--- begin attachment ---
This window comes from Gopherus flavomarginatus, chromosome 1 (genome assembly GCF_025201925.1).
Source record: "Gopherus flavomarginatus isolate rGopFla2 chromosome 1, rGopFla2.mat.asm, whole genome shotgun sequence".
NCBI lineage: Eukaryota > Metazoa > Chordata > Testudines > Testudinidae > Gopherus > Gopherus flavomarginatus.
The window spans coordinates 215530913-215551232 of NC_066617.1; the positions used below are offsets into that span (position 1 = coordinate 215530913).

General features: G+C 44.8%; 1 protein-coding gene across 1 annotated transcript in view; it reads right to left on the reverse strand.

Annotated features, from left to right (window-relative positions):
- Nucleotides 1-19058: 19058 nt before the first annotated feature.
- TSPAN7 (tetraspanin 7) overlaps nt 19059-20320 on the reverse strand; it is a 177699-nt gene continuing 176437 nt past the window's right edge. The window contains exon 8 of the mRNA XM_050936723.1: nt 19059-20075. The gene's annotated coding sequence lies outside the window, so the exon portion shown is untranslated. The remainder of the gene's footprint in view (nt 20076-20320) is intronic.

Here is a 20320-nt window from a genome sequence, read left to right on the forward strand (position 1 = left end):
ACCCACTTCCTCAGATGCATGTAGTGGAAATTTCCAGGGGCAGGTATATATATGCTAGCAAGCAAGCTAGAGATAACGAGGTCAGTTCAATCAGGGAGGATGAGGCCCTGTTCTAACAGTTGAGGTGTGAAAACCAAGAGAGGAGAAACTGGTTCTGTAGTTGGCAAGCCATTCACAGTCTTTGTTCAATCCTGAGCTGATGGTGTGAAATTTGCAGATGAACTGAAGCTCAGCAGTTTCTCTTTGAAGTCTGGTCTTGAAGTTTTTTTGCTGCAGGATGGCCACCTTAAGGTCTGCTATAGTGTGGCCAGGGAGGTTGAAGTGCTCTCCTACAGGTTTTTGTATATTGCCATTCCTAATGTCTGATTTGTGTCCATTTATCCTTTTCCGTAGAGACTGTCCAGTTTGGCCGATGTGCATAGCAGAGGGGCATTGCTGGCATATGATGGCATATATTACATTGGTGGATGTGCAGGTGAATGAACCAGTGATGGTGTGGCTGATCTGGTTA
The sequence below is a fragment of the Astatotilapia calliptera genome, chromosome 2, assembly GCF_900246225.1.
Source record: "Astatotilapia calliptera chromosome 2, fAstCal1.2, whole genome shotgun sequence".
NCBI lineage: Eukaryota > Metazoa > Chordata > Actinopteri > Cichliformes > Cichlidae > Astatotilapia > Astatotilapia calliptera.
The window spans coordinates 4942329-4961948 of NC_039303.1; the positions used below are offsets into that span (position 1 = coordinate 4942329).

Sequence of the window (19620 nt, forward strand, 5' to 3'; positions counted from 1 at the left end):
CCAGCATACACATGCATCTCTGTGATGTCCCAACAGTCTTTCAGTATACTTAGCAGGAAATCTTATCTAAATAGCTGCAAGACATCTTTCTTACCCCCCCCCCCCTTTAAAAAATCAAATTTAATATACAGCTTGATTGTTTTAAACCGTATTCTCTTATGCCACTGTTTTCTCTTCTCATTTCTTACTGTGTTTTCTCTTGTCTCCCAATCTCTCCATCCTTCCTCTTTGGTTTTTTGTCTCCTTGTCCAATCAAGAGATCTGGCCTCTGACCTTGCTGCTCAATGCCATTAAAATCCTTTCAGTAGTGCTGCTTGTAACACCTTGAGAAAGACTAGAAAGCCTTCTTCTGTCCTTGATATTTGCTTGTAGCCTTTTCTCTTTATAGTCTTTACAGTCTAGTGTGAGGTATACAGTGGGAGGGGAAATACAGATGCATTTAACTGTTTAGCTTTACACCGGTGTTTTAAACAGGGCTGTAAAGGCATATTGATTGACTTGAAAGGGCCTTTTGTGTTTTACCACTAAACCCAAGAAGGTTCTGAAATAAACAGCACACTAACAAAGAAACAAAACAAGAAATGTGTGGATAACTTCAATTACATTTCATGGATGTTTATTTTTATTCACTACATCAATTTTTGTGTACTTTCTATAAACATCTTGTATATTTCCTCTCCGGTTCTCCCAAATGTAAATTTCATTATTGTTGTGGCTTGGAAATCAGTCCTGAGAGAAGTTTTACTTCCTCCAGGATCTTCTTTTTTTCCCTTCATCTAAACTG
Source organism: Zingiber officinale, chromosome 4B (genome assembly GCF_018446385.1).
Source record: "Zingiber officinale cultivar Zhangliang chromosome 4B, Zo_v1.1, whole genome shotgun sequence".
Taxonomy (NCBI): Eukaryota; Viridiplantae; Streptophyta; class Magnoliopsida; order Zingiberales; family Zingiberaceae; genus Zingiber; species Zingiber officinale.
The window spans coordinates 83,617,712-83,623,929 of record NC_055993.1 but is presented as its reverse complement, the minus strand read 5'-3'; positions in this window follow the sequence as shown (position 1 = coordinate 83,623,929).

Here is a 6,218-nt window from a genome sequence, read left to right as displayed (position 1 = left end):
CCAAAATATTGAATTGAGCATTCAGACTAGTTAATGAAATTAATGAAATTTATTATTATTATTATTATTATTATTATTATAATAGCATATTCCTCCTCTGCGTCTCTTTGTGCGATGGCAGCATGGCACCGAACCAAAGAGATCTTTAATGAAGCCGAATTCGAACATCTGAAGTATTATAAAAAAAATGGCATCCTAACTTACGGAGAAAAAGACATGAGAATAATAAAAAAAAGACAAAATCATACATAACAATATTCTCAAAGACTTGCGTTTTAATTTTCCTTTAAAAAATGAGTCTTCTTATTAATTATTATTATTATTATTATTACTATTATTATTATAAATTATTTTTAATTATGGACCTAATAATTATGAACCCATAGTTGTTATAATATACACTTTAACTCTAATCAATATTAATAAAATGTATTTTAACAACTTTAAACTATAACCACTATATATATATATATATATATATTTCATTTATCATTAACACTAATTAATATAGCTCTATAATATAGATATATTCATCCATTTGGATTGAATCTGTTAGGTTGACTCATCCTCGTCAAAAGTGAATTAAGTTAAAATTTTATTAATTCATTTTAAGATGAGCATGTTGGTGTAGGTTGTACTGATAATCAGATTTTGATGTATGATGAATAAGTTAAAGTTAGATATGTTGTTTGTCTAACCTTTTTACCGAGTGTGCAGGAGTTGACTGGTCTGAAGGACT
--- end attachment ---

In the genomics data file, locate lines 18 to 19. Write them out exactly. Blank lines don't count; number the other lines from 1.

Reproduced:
Source record: "Zingiber officinale cultivar Zhangliang chromosome 4B, Zo_v1.1, whole genome shotgun sequence".
Taxonomy (NCBI): Eukaryota; Viridiplantae; Streptophyta; class Magnoliopsida; order Zingiberales; family Zingiberaceae; genus Zingiber; species Zingiber officinale.